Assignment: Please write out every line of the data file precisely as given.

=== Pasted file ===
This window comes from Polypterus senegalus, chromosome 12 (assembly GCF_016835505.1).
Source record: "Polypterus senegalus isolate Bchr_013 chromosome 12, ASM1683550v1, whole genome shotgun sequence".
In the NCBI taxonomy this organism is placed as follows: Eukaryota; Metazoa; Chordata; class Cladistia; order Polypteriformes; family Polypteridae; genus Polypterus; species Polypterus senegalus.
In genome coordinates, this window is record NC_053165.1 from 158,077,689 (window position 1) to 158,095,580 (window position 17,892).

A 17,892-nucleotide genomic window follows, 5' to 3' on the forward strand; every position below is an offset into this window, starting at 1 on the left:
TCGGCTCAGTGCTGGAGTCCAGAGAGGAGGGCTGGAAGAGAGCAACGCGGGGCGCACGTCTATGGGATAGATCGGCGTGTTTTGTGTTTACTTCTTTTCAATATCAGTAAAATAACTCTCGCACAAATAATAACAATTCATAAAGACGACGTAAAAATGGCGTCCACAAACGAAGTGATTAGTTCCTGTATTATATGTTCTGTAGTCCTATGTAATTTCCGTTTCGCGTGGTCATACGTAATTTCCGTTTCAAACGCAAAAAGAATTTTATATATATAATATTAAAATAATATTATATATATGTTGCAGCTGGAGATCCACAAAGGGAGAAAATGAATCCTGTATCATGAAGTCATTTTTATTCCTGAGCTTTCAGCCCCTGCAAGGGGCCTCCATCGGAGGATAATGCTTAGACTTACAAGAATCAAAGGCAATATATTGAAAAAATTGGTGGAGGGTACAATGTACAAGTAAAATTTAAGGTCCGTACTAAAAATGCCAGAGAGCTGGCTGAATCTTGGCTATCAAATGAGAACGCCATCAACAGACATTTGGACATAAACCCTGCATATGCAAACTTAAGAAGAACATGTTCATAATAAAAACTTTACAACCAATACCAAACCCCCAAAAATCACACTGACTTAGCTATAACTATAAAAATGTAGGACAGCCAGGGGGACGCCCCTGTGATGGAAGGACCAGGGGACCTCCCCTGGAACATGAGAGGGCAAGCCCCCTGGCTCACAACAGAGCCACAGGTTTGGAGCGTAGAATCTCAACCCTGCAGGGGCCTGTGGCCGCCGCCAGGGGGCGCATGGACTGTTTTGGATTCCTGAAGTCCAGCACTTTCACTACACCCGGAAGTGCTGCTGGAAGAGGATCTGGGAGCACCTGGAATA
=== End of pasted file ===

This window comes from Polypterus senegalus, chromosome 12 (assembly GCF_016835505.1).
Source record: "Polypterus senegalus isolate Bchr_013 chromosome 12, ASM1683550v1, whole genome shotgun sequence".
In the NCBI taxonomy this organism is placed as follows: Eukaryota; Metazoa; Chordata; class Cladistia; order Polypteriformes; family Polypteridae; genus Polypterus; species Polypterus senegalus.
In genome coordinates, this window is record NC_053165.1 from 158,077,689 (window position 1) to 158,095,580 (window position 17,892).

A 17,892-nucleotide genomic window follows, 5' to 3' on the forward strand; every position below is an offset into this window, starting at 1 on the left:
TCGGCTCAGTGCTGGAGTCCAGAGAGGAGGGCTGGAAGAGAGCAACGCGGGGCGCACGTCTATGGGATAGATCGGCGTGTTTTGTGTTTACTTCTTTTCAATATCAGTAAAATAACTCTCGCACAAATAATAACAATTCATAAAGACGACGTAAAAATGGCGTCCACAAACGAAGTGATTAGTTCCTGTATTATATGTTCTGTAGTCCTATGTAATTTCCGTTTCGCGTGGTCATACGTAATTTCCGTTTCAAACGCAAAAAGAATTTTATATATATAATATTAAAATAATATTATATATATGTTGCAGCTGGAGATCCACAAAGGGAGAAAATGAATCCTGTATCATGAAGTCATTTTTATTCCTGAGCTTTCAGCCCCTGCAAGGGGCCTCCATCGGAGGATAATGCTTAGACTTACAAGAATCAAAGGCAATATATTGAAAAAATTGGTGGAGGGTACAATGTACAAGTAAAATTTAAGGTCCGTACTAAAAATGCCAGAGAGCTGGCTGAATCTTGGCTATCAAATGAGAACGCCATCAACAGACATTTGGACATAAACCCTGCATATGCAAACTTAAGAAGAACATGTTCATAATAAAAACTTTACAACCAATACCAAACCCCCAAAAATCACACTGACTTAGCTATAACTATAAAAATGTAGGACAGCCAGGGGGACGCCCCTGTGATGGAAGGACCAGGGGACCTCCCCTGGAACATGAGAGGGCAAGCCCCCTGGCTCACAACAGAGCCACAGGTTTGGAGCGTAGAATCTCAACCCTGCAGGGGCCTGTGGCCGCCGCCAGGGGGCGCATGGACTGTTTTGGATTCCTGAAGTCCAGCACTTTCACTACACCCGGAAGTGCTGCTGGAAGAGGATCTGGGAGCACCTGGAATA